first majestic silver

Let Your Profits Run

May 13, 1998

"Here Come the Precious Metals!" We are increasingly confident that the silvers made an important Bottom last July and golds last December. Meanwhile, palladium is soaring -- the only commodity in the world to be doing so -- yet which has completely escaped the notice of the savants running markets. Not even aware of palladium's uses, it is no surprise that they have not yet discovered our Stillwater Mining (SWC), but one Canadian and one Australian stockbroker have written reports on Stillwater - the first SWC writeups in the world outside of The Dines Letter, so it should not be long before other professionals begin moving in. Without leadership, investors look but do not see Stillwater, the world's premier palladium producer, and a company that might well turn out to have been one of our biggest winners ever, in coming years. Wall Street is not even aware of our favorite gold stocks Franco-Nevada and Euro-Nevada, perhaps among the most-sophisticated managements in the gold industry which have just made their largest investment ever by having purchased a 5% royalty for $50 million (Cdn) on Stillwater. Follow the smart money. That's why TDLrs were the first ones in, ahead of everybody.

Indeed, the legendary Warren Buffett bought silver two years after you did, which, as we noted at the time, would prompt many Security Analysts to take another look at the precious metals, despite their blatantly obstreperous pessimism toward the group especially after it had been revealed that the legendary George Soros had purchased 20% of Apex Silver Mines (in Bolivia) in 1994. Sure enough, this Monday, Morgan Stanley recommended buying gold stocks, so we can guarantee you that other Wall Street research departments have assigned somebody to look into the group, and that additional recommendations might be forthcoming soon. Two Thursdays ago we noted blocks of buying on the ticker tape into blue-chips such as Barrick, Placer, Homestake and Newmont, perhaps by the whippets running mutual funds. But the public is still massively scornful of the precious metals. There are Upside Breakouts all over the precious-metals stocks, but after their recent runups we would not be surprised to see them simmer down and allow pessimism to regain the upper hand. Such setbacks should provide the final buying opportunity for new TDLrs. Many golds and silvers are still selling at remarkably depressed levels, apparently discounting the unrealistic notion that gold would never again be looked at as real money, a conclusion we reject as preposterous on the face of it.

Driving gold higher might be speculation about the percentage of gold that will back the reserves of the yet to be born European Central Bank (ECB). Meanwhile, we find ourselves in the unusual position of being bullish on both the US dollar and gold. That is remarkable, and we wonder what it means. Could it be that gold stocks were so depressed, and have been so oversold since last July, that this is simply a normal gold rebound reflecting buying from value-oriented investors? If so, small-cap golds and silvers should also move up soon, something that we need to watch for. Perhaps it is an "unthinkable" (to the majority) resurgence of inflation. We give full credit to the following excerpt from US News & World Report for having been the first one to agree with us on this point, as they very correctly pointed to the inflationary implications of the growing money supply, a position so obviously true that it exasperates us when governments locked into falsehoods do not grasp it.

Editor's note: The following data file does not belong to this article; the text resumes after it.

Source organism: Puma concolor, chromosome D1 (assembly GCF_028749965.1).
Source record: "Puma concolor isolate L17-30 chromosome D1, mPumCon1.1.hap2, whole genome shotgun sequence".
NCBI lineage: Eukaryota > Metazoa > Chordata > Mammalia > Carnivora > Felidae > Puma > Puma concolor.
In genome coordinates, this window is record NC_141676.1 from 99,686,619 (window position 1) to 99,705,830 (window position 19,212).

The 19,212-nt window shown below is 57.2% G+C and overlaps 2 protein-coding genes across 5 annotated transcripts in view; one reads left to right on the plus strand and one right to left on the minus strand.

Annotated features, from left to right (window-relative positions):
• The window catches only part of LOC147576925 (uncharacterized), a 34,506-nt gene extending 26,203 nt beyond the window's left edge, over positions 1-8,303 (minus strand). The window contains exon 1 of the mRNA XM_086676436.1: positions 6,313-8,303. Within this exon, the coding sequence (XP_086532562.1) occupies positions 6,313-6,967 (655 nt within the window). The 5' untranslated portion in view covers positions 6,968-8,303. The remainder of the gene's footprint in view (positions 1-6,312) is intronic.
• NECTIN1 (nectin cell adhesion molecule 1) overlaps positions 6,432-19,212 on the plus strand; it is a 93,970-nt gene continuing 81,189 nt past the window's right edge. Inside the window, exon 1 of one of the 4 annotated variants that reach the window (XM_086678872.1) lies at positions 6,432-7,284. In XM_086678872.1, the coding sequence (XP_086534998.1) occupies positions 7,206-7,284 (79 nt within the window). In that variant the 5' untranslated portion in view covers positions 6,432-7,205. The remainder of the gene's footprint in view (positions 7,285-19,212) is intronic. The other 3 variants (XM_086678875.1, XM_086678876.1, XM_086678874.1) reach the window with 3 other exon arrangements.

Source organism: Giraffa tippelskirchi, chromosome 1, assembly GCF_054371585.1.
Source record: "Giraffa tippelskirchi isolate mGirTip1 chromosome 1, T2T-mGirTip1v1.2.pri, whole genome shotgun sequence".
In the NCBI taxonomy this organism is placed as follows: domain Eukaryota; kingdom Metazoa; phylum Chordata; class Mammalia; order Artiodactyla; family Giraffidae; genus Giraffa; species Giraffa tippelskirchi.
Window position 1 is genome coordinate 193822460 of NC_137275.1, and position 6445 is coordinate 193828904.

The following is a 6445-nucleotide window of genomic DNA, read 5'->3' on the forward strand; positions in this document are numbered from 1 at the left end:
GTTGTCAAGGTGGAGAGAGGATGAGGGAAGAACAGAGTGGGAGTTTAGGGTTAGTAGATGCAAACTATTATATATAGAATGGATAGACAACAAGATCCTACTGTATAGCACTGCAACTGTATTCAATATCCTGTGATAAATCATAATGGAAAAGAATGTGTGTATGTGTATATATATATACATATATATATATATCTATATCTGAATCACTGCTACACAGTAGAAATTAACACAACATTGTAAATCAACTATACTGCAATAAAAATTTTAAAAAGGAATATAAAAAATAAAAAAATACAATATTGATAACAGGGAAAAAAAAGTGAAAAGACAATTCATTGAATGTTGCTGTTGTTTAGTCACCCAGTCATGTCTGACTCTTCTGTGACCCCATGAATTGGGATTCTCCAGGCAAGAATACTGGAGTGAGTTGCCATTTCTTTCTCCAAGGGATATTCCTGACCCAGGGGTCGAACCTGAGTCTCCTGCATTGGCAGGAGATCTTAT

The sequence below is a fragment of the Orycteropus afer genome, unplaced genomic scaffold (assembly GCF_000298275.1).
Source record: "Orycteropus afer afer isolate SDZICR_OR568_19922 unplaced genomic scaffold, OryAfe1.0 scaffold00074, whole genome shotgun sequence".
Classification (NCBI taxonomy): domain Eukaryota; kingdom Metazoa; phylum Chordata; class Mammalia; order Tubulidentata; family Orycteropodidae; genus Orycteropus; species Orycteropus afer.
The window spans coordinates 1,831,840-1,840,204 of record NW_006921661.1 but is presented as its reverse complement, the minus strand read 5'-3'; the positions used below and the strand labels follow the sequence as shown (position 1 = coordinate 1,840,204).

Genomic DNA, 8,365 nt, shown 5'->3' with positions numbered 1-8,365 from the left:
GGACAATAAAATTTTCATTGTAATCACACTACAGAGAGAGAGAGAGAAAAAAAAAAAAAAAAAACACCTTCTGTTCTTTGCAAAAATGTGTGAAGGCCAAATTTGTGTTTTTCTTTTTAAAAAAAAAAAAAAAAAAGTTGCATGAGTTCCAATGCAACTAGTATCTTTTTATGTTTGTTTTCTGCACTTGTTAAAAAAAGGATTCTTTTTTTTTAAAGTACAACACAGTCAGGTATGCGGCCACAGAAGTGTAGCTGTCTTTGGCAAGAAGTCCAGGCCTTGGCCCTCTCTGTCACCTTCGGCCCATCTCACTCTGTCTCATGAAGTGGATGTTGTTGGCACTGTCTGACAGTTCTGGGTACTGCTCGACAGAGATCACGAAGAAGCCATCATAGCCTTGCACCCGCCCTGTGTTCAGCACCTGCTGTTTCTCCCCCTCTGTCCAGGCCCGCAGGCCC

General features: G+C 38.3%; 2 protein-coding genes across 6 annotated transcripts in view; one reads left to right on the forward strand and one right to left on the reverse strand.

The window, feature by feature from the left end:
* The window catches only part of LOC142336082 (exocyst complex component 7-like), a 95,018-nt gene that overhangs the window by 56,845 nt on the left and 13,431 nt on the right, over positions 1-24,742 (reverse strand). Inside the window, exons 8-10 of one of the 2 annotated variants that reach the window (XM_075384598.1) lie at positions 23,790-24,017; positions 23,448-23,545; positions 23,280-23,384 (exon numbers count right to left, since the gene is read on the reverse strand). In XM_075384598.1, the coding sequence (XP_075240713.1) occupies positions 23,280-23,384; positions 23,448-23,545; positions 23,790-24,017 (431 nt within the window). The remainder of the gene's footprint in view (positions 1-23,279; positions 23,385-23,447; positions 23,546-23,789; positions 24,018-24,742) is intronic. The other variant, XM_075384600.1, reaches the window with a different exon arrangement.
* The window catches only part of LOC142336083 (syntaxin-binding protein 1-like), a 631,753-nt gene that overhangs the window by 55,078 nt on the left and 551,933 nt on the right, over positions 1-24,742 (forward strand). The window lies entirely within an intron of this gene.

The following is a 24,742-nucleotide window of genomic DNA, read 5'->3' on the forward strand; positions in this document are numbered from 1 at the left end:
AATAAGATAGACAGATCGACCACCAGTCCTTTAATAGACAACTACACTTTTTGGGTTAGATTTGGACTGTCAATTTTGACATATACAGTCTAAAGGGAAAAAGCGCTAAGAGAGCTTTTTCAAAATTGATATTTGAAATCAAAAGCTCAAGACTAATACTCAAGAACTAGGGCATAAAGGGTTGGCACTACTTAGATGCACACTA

But if the money supply is rising, how then could we still be bullish on the stock market? Because we do not accept the current universal dogma that inflation will ipso facto send the market down! Inflation was high in 1972 and 1973, also in 1978 and 1979, yet the market rose. Virtually every government in the world is devaluing against us, plus interest rates in the US and England are too high. The US dollar can rise on a relative basis, but all that extra liquidity is wending its way into the stock, bond and real-estate markets, just as occurred in 1929. Thus we might be in for a period when virtually all investments rise at the same time, before everything (except the precious metals) peels away and declines in The Big Kaput.

Governments need to raise interest rates when they print too much paper money in order to make the cheapening currency more attractive to the suckers who hold it, so the downtrends in currencies are a warning that another currency upheaval lies somewhere ahead of us, possibly the final one. Higher interest rates imposed by governments will also be bad for business, a phase that has already begun in Canada but not yet reached the United States. The implication of that prediction is that bond markets will make an important top somewhere ahead of us and suffer deeply during The Big Kaput as governments desperately raise interest rates in order to stabilize their currencies, an example of which was seen recently in Asia when interest rates in some cases rose above 50%. We will flash an emergency Interim Warning Bulletin just the moment we detect the Major "Sell" signal on bonds.

TDLrs seeking high current income in the precious metals have very little from which to choose, but we can recommend the Battle Mountain convertibles (bonds and preferreds) yielding over 7.2% now. There are better silver investments available than Hecla Mining common, but their convertible yielding 7.6% is interesting, provided they do not stop paying dividends on it, an element of risk. Our favorite takeover candidate is Getchell Gold (GGO), which has just had an Upside Breakout, while deeply-depressed Cambior (CBJ.TO) and TVX (TVX) look ready for big rebounds as do juniors such as International Pursuit (IPJ.TO), Trillion (TLQ.TO) and Southwestern Gold (SWG.TO). For Canadian TDLrs looking for a conservative gold blue-chip, Teck Corp (TEK.B.TO) may be purchased below 21 with stop 17 (Canadian funds), although it will not be added to our Supervised Lists because it is a little slow for us. Even the South Africans are awakening, with ASA (ASA) having lead the way, and Anglo-American Gold (AAGIY) selling for $4-15/16 looks like a bargain. Also uranium will be in fundamental undersupply worldwide until perhaps 2005, so a bit of an investment in Anaconda Uranium (ANU.V) under 40 cents is a good idea for those with a multi-year horizon. And the following silver article is extremely important.